Oh, how we complicate our own lives!
On the one hand we have some teenagers in a car enjoying their rap
music with their radio turned up very loud; on the other hand, we have
a man who was at that same place in time, agitated and annoyed by that
Following that scenario, we have the event that led to one teenager in
that car being killed and the man who shot him being tried for his
murder as well as for the attempted murder of his three companions.
I did not watch the trial — so many trials, so little time — but I can
imagine what did NOT get brought out during the trial’s proceedings.
There are two opposing “forces” that surfaced during this episode: (1)
In the first camp, we have the teenagers who felt it was perfectly
okay to play their music very loud regardless of how it would be
received by anyone within hearing range; the “We can do what we want
and nobody can tell us different” camp. (2) In the second camp, we
have an adult who not only did not like the loudness of the music, but
was (ostensibly) put off by the rap words and felt that both the
loudness and the content of the song needed to be addressed and
stopped in that public place; the “Somebody has to be brave enough to
tell those kids that THAT music was not welcome in that public place,
especially at that level of loudness. That gives us the “Leave us
alone and don’t tell us what to do” camp, and the “Act appropriately
in public or else…” camp. The “or else…” could have meant that the
police would be called.
I certainly was not there; and I certainly cannot speak for the
teenagers or for Michael Dunn, but I can share some experiences I’ve
had that relate to this scenario.
As a bus-rider, I’m often on the street either walking toward or
standing at a bus stop. BusLand seems to be a place for bringing out
certain aspects of a person’s personality or hidden feelings. What a
person may not do elsewhere, he or she seems to feel free to do in
BusLand. Examples of that would be throwing down all manner of trash
from burger wrappers to drink cups to cigarette butts to chewing gum
right there, in front of the bus bench, even when the trash can is
just inches away; cursing out loud using every form of profanity in
one’s vocabulary, flinging about accusations and threats like they
were confetti; playing one’s music as loud as possible, maybe even
rapping right along, including rap-dancing, regardless of space
considerations for any others at the bus stop, who might be elderly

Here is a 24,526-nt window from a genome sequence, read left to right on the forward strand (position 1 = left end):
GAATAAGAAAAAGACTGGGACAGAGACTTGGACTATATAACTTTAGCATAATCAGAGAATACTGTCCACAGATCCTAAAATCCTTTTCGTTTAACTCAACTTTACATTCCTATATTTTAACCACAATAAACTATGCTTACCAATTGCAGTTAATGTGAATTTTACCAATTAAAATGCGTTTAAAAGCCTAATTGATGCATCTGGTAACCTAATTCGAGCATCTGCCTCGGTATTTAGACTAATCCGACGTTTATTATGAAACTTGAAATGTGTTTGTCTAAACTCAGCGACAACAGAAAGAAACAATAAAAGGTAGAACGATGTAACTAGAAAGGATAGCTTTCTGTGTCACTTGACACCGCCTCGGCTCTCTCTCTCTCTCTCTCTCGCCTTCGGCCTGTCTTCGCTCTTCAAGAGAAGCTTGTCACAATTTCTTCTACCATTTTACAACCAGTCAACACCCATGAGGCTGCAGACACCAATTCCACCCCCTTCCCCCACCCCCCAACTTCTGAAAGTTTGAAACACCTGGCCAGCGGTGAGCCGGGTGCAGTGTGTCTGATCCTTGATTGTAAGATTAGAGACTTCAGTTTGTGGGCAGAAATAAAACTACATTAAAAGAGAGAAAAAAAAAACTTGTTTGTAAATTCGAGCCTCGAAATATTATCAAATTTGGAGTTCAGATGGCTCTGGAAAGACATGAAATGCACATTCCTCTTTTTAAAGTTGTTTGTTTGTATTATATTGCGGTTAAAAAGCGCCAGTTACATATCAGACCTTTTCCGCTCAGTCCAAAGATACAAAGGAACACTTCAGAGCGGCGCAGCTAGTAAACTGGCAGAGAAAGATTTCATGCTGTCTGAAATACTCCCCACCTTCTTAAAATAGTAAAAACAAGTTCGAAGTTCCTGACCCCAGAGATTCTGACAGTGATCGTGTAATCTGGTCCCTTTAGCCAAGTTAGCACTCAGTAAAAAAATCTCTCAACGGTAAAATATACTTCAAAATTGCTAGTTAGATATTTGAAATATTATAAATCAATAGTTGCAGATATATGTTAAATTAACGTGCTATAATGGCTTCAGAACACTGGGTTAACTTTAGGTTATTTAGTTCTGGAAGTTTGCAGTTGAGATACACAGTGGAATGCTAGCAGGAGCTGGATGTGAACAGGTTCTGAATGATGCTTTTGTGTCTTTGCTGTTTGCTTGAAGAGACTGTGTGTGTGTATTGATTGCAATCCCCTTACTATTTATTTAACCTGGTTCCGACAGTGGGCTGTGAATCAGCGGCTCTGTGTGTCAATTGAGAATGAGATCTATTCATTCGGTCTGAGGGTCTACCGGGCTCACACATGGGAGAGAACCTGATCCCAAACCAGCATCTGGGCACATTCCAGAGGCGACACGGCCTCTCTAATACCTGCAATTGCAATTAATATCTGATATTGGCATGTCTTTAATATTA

and not able to quickly jump out of the way if such need should arise,
not to mention what they are being subjected to hearing; and riding
one’s skateboard or bicycle on the sidewalk right past those waiting
for the bus without so much as a warning sound that they are coming
through, missing the would-be bus passengers by hair-split seconds or
hair-breadth inches as they whizz on by.
This is just ordinary stuff in the life of those who live, work, or
play in BusLand. Because it IS ordinary (and sadly so), most people
would not choose to give “offenders” a lesson in either BusLand
etiquette or good manners in general.
And so such examples of how things are in BusLand can be applied to
life in general “out there,” at any gas station, any fast food
restaurant, or at any traffic stop in Anytown, U.S.A. In other words,
there are always people around us, or those who show up now and then,
who either were not taught the ways of polite society or who just
choose to rebel in some way and truly do not give a thought to or
simply do not care about those around them, those who might be
offended, or those who might even get hurt: they are the “We will say
and do what we want to and no one better try to stop us!” people of
our community and our nation.
So imagine this scenario if you will: Someone comes bopping over to
the bus stop playing his music as loud as it can go. The words that
can be heard all the way to the next corner have something to do with
violent acts toward certain women, f*ing this and f*ing that, to say
nothing of other words that I won’t even suggest here (use your
imagination or your memory), and then imagine some person confronting
this bus stop rapper to turn off his music, since he’s in public. Can
you imagine that all of a sudden that would-be rapper is going to have
an awareness of what he is doing and say, “Oh, excuse me! I forgot
that it might be too loud (or too offensive or inappropriate) for
playing out in public! Of course I will turn it off! Please forgive
me!” Does that sound even remotely likely? (Wouldn’t it be more likely
that if such a person had that music on in the first place that he was
going for having it heard, going for being identified with it and
showing “his public” who he is and what he is about?)
Quite frankly, most people would be somewhat afraid of such a
confrontation, since if the person likes that music, and relates to it
(after all, he’s not only playing it, but playing it for all to hear
and then some), the words that you are hearing can tell you something
about the person playing that music. In your sanest of moments, would
you confront a person who is advocating violence and abuse and
possibly even murder?
People shouldn’t need to be reminded that common sense and one’s own
sense of safety always need to come before one’s personal sense of
comfort and propriety out in public. NO ONE, ABSOLUTELY NO ONE likes